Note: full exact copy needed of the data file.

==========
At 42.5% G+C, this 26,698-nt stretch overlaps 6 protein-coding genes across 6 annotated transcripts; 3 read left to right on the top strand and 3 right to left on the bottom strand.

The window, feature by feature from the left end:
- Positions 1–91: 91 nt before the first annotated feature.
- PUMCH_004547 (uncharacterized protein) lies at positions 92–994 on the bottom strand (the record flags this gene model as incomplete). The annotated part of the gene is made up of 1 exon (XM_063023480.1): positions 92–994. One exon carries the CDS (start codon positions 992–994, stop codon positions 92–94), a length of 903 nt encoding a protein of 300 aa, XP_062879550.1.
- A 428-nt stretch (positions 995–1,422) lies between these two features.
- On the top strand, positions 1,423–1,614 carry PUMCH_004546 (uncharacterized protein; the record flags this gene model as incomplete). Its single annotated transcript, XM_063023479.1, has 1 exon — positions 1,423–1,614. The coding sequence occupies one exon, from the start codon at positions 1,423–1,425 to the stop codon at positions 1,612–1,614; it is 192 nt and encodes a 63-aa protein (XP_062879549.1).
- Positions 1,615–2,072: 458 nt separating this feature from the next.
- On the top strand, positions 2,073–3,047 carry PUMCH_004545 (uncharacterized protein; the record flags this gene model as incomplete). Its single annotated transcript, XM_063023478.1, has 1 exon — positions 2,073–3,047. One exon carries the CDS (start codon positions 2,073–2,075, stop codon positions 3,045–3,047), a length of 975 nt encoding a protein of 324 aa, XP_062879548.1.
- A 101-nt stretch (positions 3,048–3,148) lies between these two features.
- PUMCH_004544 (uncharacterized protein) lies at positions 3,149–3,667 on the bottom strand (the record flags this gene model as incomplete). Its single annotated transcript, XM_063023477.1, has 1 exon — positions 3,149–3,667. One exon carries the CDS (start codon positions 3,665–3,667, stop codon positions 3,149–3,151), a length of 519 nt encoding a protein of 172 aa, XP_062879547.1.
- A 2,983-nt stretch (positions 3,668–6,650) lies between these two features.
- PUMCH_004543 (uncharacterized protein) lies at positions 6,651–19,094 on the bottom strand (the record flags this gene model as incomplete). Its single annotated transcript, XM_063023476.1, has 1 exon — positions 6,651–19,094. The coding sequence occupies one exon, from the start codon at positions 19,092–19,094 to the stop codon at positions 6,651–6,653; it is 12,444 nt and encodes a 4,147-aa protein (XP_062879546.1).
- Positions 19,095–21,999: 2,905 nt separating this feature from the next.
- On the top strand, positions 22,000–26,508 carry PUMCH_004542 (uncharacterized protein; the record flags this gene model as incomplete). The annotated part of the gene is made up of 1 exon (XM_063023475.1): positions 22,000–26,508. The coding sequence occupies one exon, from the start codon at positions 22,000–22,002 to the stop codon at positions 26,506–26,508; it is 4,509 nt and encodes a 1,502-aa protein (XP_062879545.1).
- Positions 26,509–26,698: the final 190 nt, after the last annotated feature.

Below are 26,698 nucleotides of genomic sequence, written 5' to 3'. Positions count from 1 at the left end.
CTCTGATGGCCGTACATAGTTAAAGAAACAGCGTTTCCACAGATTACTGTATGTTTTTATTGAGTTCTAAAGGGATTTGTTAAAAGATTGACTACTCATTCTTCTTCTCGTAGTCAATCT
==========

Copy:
At 42.5% G+C, this 26,698-nt stretch overlaps 6 protein-coding genes across 6 annotated transcripts; 3 read left to right on the top strand and 3 right to left on the bottom strand.

The window, feature by feature from the left end:
- Positions 1–91: 91 nt before the first annotated feature.
- PUMCH_004547 (uncharacterized protein) lies at positions 92–994 on the bottom strand (the record flags this gene model as incomplete). The annotated part of the gene is made up of 1 exon (XM_063023480.1): positions 92–994. One exon carries the CDS (start codon positions 992–994, stop codon positions 92–94), a length of 903 nt encoding a protein of 300 aa, XP_062879550.1.
- A 428-nt stretch (positions 995–1,422) lies between these two features.
- On the top strand, positions 1,423–1,614 carry PUMCH_004546 (uncharacterized protein; the record flags this gene model as incomplete). Its single annotated transcript, XM_063023479.1, has 1 exon — positions 1,423–1,614. The coding sequence occupies one exon, from the start codon at positions 1,423–1,425 to the stop codon at positions 1,612–1,614; it is 192 nt and encodes a 63-aa protein (XP_062879549.1).
- Positions 1,615–2,072: 458 nt separating this feature from the next.
- On the top strand, positions 2,073–3,047 carry PUMCH_004545 (uncharacterized protein; the record flags this gene model as incomplete). Its single annotated transcript, XM_063023478.1, has 1 exon — positions 2,073–3,047. One exon carries the CDS (start codon positions 2,073–2,075, stop codon positions 3,045–3,047), a length of 975 nt encoding a protein of 324 aa, XP_062879548.1.
- A 101-nt stretch (positions 3,048–3,148) lies between these two features.
- PUMCH_004544 (uncharacterized protein) lies at positions 3,149–3,667 on the bottom strand (the record flags this gene model as incomplete). Its single annotated transcript, XM_063023477.1, has 1 exon — positions 3,149–3,667. One exon carries the CDS (start codon positions 3,665–3,667, stop codon positions 3,149–3,151), a length of 519 nt encoding a protein of 172 aa, XP_062879547.1.
- A 2,983-nt stretch (positions 3,668–6,650) lies between these two features.
- PUMCH_004543 (uncharacterized protein) lies at positions 6,651–19,094 on the bottom strand (the record flags this gene model as incomplete). Its single annotated transcript, XM_063023476.1, has 1 exon — positions 6,651–19,094. The coding sequence occupies one exon, from the start codon at positions 19,092–19,094 to the stop codon at positions 6,651–6,653; it is 12,444 nt and encodes a 4,147-aa protein (XP_062879546.1).
- Positions 19,095–21,999: 2,905 nt separating this feature from the next.
- On the top strand, positions 22,000–26,508 carry PUMCH_004542 (uncharacterized protein; the record flags this gene model as incomplete). The annotated part of the gene is made up of 1 exon (XM_063023475.1): positions 22,000–26,508. The coding sequence occupies one exon, from the start codon at positions 22,000–22,002 to the stop codon at positions 26,506–26,508; it is 4,509 nt and encodes a 1,502-aa protein (XP_062879545.1).
- Positions 26,509–26,698: the final 190 nt, after the last annotated feature.

Below are 26,698 nucleotides of genomic sequence, written 5' to 3'. Positions count from 1 at the left end.
CTCTGATGGCCGTACATAGTTAAAGAAACAGCGTTTCCACAGATTACTGTATGTTTTTATTGAGTTCTAAAGGGATTTGTTAAAAGATTGACTACTCATTCTTCTTCTCGTAGTCAATCT